One (1) request could not be processed as no relevant records existed under the control of the PPSC.
Two (2) requests were abandoned by the respective applicants. In both cases, the applicant was asked to provide clarification as the submitted request was found to be either too broad or unclear. The applicant was advised in writing that he or she had 30 days to contact the ATIP Office. For each of the cases, no clarification was received and the request was deemed abandoned.
Percentage of Disposition of Requests over the last Five Reporting Periods
The percentage of requests where no records exist increased considerably over the previous five reporting periods. These include a number of requests where the PPSC had no information concerning the applicant or the applicant’s prosecution. Often in such cases, requesters have been redirected to provincial freedom of information offices.
The time required to process the eleven (11) completed privacy requests during the 2011-2012 reporting period is summarized below:
Percentage of Requests by the Completion Time
During the 2011-2012 reporting period, 55% of requests were completed within the 30-day statutory deadline. No requests during this period required more than 120 days to complete.
Percentage of Requests by Completion Time over the last Five Reporting Periods
During the last five reporting periods, the majority of privacy requests were completed within the 30-day statutory deadline.
Section 2.2 of the Statistical Report illustrates the types of exemptions applied by the PPSC in accordance with the Act in the processing of requests during 2011-2012.
Percentage of Exemptions Applied
The PPSC applied three (3) exemptions in 2011-2012, namely sections 26 [Information about another individual], 27 [Solicitor-client privilege] and subparagraph 22(1)(a)(ii) [Law enforcement and investigation] of the Act.
The PPSC files contain a significant amount of personal information, including information about accused, witnesses, and victims. The majority of the exempted information was captured under sections 26 and 27 of the Act due to the mandate of the PPSC.
A review of the major exemptions that were applied during the last five reporting periods revealed that section 26 is the provision that is most often cited. The number of section 27 exemptions that have been applied by the PPSC has increased over the period; however, such increase is commensurate with the increase in the number of requests received year over year.
The Privacy Act does not apply to library or museum material preserved solely for public record, material placed in Library and Archives Canada, or records considered to be confidences of the Queen's Privy Council, pursuant to sections 69 and 70 of the Act respectively.
The PPSC has not invoked any exclusions under the Privacy Act since the PPSC’s inception.
Statistics are based solely on those requests for which information was disclosed. Access to the relevant documents was given in part for eleven (11) requests. Paper copies were provided in all these cases.
Due to the nature of the organization’s work, processing privacy requests at the PPSC is complex. The mandate of the PPSC is to prosecute offences under federal jurisdiction and to provide advice on prosecution-related matters to investigative agencies. Records of the PPSC often contain information relating to criminal or regulatory investigations or prosecutions as well as the PPSC's work involving other organizations and departments at the federal, provincial or territorial level. The PPSC must consult with these other organizations and carefully consider the legal impact of disclosure of such information.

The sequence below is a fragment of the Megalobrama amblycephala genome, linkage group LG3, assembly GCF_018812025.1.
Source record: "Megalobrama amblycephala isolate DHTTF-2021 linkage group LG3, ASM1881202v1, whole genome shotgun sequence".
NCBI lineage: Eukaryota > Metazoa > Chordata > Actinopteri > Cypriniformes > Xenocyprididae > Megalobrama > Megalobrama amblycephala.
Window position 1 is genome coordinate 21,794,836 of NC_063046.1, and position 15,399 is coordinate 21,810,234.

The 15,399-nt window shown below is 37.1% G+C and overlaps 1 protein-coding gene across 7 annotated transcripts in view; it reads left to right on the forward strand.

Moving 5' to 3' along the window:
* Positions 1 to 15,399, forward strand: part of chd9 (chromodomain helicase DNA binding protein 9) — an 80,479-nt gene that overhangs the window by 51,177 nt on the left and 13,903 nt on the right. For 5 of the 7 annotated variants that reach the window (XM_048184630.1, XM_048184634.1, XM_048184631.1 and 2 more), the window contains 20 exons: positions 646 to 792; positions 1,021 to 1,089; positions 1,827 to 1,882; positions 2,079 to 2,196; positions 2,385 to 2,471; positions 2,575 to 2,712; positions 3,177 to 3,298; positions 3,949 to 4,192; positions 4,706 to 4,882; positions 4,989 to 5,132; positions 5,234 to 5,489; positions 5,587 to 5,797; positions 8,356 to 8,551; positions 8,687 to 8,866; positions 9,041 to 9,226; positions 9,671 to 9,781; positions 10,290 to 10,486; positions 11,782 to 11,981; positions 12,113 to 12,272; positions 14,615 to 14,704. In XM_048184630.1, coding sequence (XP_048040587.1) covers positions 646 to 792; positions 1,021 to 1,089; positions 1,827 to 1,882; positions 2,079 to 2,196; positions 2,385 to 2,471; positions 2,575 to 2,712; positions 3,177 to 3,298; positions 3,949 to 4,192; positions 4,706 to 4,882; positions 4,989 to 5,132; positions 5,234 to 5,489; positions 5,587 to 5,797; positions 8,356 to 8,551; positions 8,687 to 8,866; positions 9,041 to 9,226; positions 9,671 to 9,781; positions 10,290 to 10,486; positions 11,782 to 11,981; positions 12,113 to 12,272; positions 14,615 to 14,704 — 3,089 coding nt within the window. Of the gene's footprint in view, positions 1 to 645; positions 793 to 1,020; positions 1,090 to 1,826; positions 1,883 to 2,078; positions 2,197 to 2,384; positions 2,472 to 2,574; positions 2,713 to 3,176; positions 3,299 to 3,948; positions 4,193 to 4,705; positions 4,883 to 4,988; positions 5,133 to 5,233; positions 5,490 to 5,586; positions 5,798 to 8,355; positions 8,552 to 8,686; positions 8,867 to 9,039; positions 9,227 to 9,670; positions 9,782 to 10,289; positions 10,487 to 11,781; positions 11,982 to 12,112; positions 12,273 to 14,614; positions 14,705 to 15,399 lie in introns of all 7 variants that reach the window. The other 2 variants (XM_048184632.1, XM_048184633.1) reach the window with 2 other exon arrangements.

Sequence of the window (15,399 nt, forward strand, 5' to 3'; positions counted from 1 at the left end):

During the 2011-2012 reporting period, the PPSC sought legal advice twice and consulted with other government institutions on three occasions.
The PPSC was in deemed refusal twice during the last reporting period. In the first instance, the PPSC was seven days late due to consultations with another government institution. In the second instance, the PPSC was twenty-five days late. The request at issue concerned a large number of records for which the PPSC sought legal advice.
There were no requests for translation from one official language to the other.
Subsection 8(2) of the Privacy Act describes the circumstances under which personal information under the control of the government institution may be disclosed without the consent of the individual to whom the information pertains.
The PPSC did not make any disclosures under subsections 8(2)(e) [to an investigative body for the purpose of enforcing any law of Canada or a province or carrying out a lawful investigation] or subsection 8(2)(m) [public interest in disclosure clearly outweighs any invasion of privacy] during this reporting period.
There were no requests for correction of personal information nor notations required during this reporting period.
Section 15 of the Privacy Act allows institutions to extend the 30-day deadline for processing a request if meeting the original time limit would unreasonably interfere with the operations of the government institution or if the institution must consult with other government institutions.